You may be seriously considering suicide and yet not want to tell a therapist, because you fear landing in a mental hospital.
If you go to a therapist or psychiatrist and tell them you are seriously thinking of killing yourself, that does not necessarily mean you will be hospitalized. Hospitals are very strict these days about who they admit, and insurance companies are equally strict about covering a hospital stay. Some people joke that it is harder to get into a mental hospital than Harvard University.
Suicidal thoughts are not usually enough to warrant psychiatric hospitalization for adults. Instead, you would need to be in imminent danger (or in some states substantial danger) of trying to kill yourself. This generally means you are intent on acting very soon on your suicidal wishes. Perhaps you already have a plan on how you would kill yourself, you have whatever you need to carry out that plan, and you have some intent to follow through on that plan very soon.
If so, then yes, hospitalization would almost certainly be necessary. If you do not consent to be hospitalized (that is, you will not voluntarily admit yourself), then yes, a mental health professional would need to intervene to get you to a safe place. The reason for this is that serious suicidal intent is almost always temporary, as long as the person stays alive. Consider that even among people who attempt suicide and survive, more than 90% do not go on to die by suicide.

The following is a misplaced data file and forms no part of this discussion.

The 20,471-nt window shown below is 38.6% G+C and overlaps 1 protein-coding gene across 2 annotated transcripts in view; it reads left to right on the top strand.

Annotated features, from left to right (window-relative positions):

So, if you are thinking of killing yourself but do not intend to act on those thoughts any time soon, then a mental health professional most likely will not try to have you hospitalized. Instead, they will work to understand your reasons for wanting to die, to help you feel better, and to build up your coping skills.
If you a serious danger to yourself, however, then every effort will be made to keep you safe until the crisis passes and you are safe to be out on your own again.